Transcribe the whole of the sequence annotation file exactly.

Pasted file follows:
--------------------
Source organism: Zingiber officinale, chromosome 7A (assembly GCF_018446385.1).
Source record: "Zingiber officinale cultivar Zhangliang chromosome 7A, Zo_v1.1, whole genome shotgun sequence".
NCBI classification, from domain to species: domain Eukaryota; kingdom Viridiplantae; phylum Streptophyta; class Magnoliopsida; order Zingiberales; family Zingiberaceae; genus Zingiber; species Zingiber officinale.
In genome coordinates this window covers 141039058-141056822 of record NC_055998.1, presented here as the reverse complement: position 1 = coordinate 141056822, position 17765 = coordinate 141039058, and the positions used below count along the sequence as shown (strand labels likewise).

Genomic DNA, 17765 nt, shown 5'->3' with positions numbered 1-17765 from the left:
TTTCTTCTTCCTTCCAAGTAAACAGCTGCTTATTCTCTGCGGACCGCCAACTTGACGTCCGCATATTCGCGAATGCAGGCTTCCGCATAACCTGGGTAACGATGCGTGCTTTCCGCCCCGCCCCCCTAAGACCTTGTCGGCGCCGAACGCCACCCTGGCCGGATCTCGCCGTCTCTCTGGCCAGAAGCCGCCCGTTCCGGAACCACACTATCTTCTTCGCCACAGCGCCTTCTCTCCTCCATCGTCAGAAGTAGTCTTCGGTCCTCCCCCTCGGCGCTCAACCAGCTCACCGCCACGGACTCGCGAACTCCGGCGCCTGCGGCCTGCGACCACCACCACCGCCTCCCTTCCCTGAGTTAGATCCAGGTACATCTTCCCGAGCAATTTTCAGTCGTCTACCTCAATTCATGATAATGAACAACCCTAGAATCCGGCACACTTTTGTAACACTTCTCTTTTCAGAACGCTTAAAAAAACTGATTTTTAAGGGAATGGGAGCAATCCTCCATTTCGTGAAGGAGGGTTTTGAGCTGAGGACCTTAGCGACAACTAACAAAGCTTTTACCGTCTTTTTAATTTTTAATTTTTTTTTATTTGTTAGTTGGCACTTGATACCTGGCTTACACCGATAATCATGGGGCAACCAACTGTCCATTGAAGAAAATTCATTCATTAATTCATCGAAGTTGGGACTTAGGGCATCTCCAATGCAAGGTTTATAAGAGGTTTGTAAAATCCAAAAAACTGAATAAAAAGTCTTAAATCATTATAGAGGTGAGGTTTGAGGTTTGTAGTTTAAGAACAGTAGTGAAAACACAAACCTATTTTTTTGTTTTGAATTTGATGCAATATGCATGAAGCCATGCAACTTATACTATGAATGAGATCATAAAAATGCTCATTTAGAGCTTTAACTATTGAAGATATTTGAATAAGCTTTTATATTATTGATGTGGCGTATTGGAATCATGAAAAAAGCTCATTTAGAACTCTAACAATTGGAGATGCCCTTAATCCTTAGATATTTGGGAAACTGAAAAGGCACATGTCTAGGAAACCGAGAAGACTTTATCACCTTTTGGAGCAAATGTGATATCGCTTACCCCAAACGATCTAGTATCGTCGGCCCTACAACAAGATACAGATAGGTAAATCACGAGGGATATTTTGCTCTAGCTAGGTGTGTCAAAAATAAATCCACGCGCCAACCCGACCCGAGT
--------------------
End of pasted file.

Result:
Source organism: Zingiber officinale, chromosome 7A (assembly GCF_018446385.1).
Source record: "Zingiber officinale cultivar Zhangliang chromosome 7A, Zo_v1.1, whole genome shotgun sequence".
NCBI classification, from domain to species: domain Eukaryota; kingdom Viridiplantae; phylum Streptophyta; class Magnoliopsida; order Zingiberales; family Zingiberaceae; genus Zingiber; species Zingiber officinale.
In genome coordinates this window covers 141039058-141056822 of record NC_055998.1, presented here as the reverse complement: position 1 = coordinate 141056822, position 17765 = coordinate 141039058, and the positions used below count along the sequence as shown (strand labels likewise).

Genomic DNA, 17765 nt, shown 5'->3' with positions numbered 1-17765 from the left:
TTTCTTCTTCCTTCCAAGTAAACAGCTGCTTATTCTCTGCGGACCGCCAACTTGACGTCCGCATATTCGCGAATGCAGGCTTCCGCATAACCTGGGTAACGATGCGTGCTTTCCGCCCCGCCCCCCTAAGACCTTGTCGGCGCCGAACGCCACCCTGGCCGGATCTCGCCGTCTCTCTGGCCAGAAGCCGCCCGTTCCGGAACCACACTATCTTCTTCGCCACAGCGCCTTCTCTCCTCCATCGTCAGAAGTAGTCTTCGGTCCTCCCCCTCGGCGCTCAACCAGCTCACCGCCACGGACTCGCGAACTCCGGCGCCTGCGGCCTGCGACCACCACCACCGCCTCCCTTCCCTGAGTTAGATCCAGGTACATCTTCCCGAGCAATTTTCAGTCGTCTACCTCAATTCATGATAATGAACAACCCTAGAATCCGGCACACTTTTGTAACACTTCTCTTTTCAGAACGCTTAAAAAAACTGATTTTTAAGGGAATGGGAGCAATCCTCCATTTCGTGAAGGAGGGTTTTGAGCTGAGGACCTTAGCGACAACTAACAAAGCTTTTACCGTCTTTTTAATTTTTAATTTTTTTTTATTTGTTAGTTGGCACTTGATACCTGGCTTACACCGATAATCATGGGGCAACCAACTGTCCATTGAAGAAAATTCATTCATTAATTCATCGAAGTTGGGACTTAGGGCATCTCCAATGCAAGGTTTATAAGAGGTTTGTAAAATCCAAAAAACTGAATAAAAAGTCTTAAATCATTATAGAGGTGAGGTTTGAGGTTTGTAGTTTAAGAACAGTAGTGAAAACACAAACCTATTTTTTTGTTTTGAATTTGATGCAATATGCATGAAGCCATGCAACTTATACTATGAATGAGATCATAAAAATGCTCATTTAGAGCTTTAACTATTGAAGATATTTGAATAAGCTTTTATATTATTGATGTGGCGTATTGGAATCATGAAAAAAGCTCATTTAGAACTCTAACAATTGGAGATGCCCTTAATCCTTAGATATTTGGGAAACTGAAAAGGCACATGTCTAGGAAACCGAGAAGACTTTATCACCTTTTGGAGCAAATGTGATATCGCTTACCCCAAACGATCTAGTATCGTCGGCCCTACAACAAGATACAGATAGGTAAATCACGAGGGATATTTTGCTCTAGCTAGGTGTGTCAAAAATAAATCCACGCGCCAACCCGACCCGAGT